Sharon Coleman of Coleman Construction, and president of the Southern California Chapter of the National Association of Minority Contractors. (Courtesy Photo)

The Sentinel is been recognizing businesses in the Crenshaw Chamber of Commerce and the exceptional work they do for the Los Angeles community.

This week, the focus is on business owner Sharon Coleman, CEO and founder of Coleman Construction Inc., and president of the Southern California Chapter of the National Association of Minority Contractors. In an interview with the Sentinel, Coleman discussed the trajectory of her career, her experiences, and her vision of the future for minorities in the construction industry.

Coleman’s career kicked off when she was in college where she did many project management jobs “to get her foot in the door.”  These activities resulted in her discovering her love for construction.

She did project management for about two years before moving into the corporate world. While she learned the ins and outs of many companies and worked in many different positions, she always figured out a way to be in construction.

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She explained that her mother-in-law was a firm supporter of ensuring that women had benefits at any job they were working at, which then took her to her next gig at Xerox. After working at Xerox, she obtained her construction license, which launched her fruitful construction career.

After getting her construction license in 1995, she founded Coleman Construction Inc., where she began with residential construction, then commercial and governmental construction. Coleman Construction is a building and engineering firm that has been doing in Southern California since 1995 offering services in construction management, structural engineering, and  design–build.

The company also performs new construction and renovations including tenant improvement projects for commercial and industrial buildings, demolition, building and selective site development, excavation, site work underground utilities, and retail construction.

Explaining her the factors that attracted her to construction, Coleman said, “I love the concept of change, our daily life is changing. We have to get used to different areas of our lives because our world is in a constant place of movement.

Coleman and board members at their 2nd Annual Women’s High Tea event.  (Courtesy Photo)

“Being able to take something from point A to point B. When I was in the field I enjoyed seeing every stage take place. I loved the concept of making something, new and modern.”

Along with her love for construction, Coleman added, “I love my community, I’ve been here for almost 30 years. I’ve had my house here for 23 years, lived with my grandmother who lives down the street for five years.

“When I moved to California from New York in the 1970s, I was still here and I have been able to watch the mall become the Crenshaw Mall, Kaiser, see the movie theater be built, the train, and most of the things happening in this neighborhood I have seen change.”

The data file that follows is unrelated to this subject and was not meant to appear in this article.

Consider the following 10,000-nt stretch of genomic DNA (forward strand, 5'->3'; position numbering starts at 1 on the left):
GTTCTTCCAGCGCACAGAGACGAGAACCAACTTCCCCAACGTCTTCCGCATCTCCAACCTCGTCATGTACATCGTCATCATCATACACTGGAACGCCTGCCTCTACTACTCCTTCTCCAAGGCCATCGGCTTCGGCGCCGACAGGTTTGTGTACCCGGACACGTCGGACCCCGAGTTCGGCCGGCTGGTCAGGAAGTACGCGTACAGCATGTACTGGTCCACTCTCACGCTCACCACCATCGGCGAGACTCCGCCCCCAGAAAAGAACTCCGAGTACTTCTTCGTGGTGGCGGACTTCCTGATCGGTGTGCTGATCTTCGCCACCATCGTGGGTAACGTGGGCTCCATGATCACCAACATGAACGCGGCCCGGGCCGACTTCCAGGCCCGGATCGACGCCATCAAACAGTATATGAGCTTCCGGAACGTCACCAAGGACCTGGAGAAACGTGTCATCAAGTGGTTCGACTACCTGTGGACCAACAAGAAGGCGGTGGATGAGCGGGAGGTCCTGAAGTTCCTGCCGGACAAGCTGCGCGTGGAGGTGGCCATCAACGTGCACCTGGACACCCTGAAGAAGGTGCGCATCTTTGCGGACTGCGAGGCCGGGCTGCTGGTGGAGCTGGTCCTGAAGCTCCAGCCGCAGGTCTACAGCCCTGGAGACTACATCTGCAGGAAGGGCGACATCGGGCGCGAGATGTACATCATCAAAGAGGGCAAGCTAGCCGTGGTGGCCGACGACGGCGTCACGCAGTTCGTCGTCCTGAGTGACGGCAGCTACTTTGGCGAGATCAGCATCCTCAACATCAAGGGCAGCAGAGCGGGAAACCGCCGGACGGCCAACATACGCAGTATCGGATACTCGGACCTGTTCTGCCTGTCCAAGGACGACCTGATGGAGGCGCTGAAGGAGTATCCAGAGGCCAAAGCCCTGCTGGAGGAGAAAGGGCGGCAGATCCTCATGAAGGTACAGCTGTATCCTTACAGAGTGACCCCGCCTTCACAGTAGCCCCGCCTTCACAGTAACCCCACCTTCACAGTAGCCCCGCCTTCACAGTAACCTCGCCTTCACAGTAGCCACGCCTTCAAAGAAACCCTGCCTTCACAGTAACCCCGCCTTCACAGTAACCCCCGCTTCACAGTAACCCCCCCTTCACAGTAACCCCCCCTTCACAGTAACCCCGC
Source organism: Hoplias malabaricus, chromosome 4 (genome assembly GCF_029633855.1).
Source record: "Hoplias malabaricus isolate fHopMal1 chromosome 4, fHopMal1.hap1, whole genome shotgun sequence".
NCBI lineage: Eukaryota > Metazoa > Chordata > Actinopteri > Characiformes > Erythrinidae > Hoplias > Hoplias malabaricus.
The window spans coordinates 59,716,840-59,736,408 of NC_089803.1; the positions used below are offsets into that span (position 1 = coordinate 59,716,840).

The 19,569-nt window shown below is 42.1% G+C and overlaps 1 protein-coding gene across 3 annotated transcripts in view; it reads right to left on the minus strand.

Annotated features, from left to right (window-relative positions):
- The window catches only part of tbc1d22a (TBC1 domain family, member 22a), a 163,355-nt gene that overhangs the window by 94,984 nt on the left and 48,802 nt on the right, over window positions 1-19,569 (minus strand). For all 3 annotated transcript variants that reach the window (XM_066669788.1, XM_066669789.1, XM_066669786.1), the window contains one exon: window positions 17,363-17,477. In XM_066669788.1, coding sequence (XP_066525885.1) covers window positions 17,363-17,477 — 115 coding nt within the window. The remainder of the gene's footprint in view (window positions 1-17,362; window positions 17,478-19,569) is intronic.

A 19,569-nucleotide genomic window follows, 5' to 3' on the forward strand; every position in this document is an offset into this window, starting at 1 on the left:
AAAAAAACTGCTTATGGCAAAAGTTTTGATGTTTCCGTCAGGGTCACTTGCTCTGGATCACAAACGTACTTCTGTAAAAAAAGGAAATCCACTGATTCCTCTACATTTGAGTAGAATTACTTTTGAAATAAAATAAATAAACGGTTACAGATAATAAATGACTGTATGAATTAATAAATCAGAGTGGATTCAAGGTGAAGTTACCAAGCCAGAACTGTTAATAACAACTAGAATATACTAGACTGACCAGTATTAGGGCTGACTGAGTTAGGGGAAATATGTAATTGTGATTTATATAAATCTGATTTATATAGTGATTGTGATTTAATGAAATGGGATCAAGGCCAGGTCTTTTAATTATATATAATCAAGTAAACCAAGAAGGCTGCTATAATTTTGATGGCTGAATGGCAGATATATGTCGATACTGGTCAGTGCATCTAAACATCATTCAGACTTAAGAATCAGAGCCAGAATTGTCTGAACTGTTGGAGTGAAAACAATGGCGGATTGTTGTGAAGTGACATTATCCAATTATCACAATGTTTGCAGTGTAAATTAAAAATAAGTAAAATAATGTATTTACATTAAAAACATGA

Coleman has this word of advice for young people that are interested working in the construction industry – “It takes patience, and for construction, you’ve got to put in some work somewhere. Whether you graduate and become a project manager somewhere, stick it out for four-to-five years before you cross this threshold.

“The beauty of construction is that there are so many ways to get into this business now. Trade Tech, community colleges and community organizations have many programs that offer training. LAUSD also has training for those ages from 18-24 to get into this field as well,” she said.

“Just know there is training available all across the city that you can do. Every union has training and bootcamps; there is plenty of opportunity, we need more minorities in construction because we are going to come up on a shortage and we need people to fill that void. You’ve got to get in there, pay your dues so you can move up.”

Coleman and guests from their 2nd Annual Women’s High Tea event. (Courtesy Photo)

Coleman hopes to continue expanding her business, gaining more commercial work with an emphasis on governmental construction. Also, she wants to hire as many people of color as she can.

In her role as president of the Southern California Chapter of the National Association of Minority Contractors, Coleman has similar goals. NAMC is dedicated to fighting for the rights of our local minority construction community, forming successful partnerships and negotiating better employment and procurement opportunities in all areas of this industry.

NAMC-SC is working to increase the number of minority construction workers employed in Southern California.  By providing solid career paths for thousands of adults, both women and men, from minority communities in need of stable employment, NAMC-SC can effectively change the trajectory of their lives.


To learn more about Coleman Construction and the NAMC, visit, and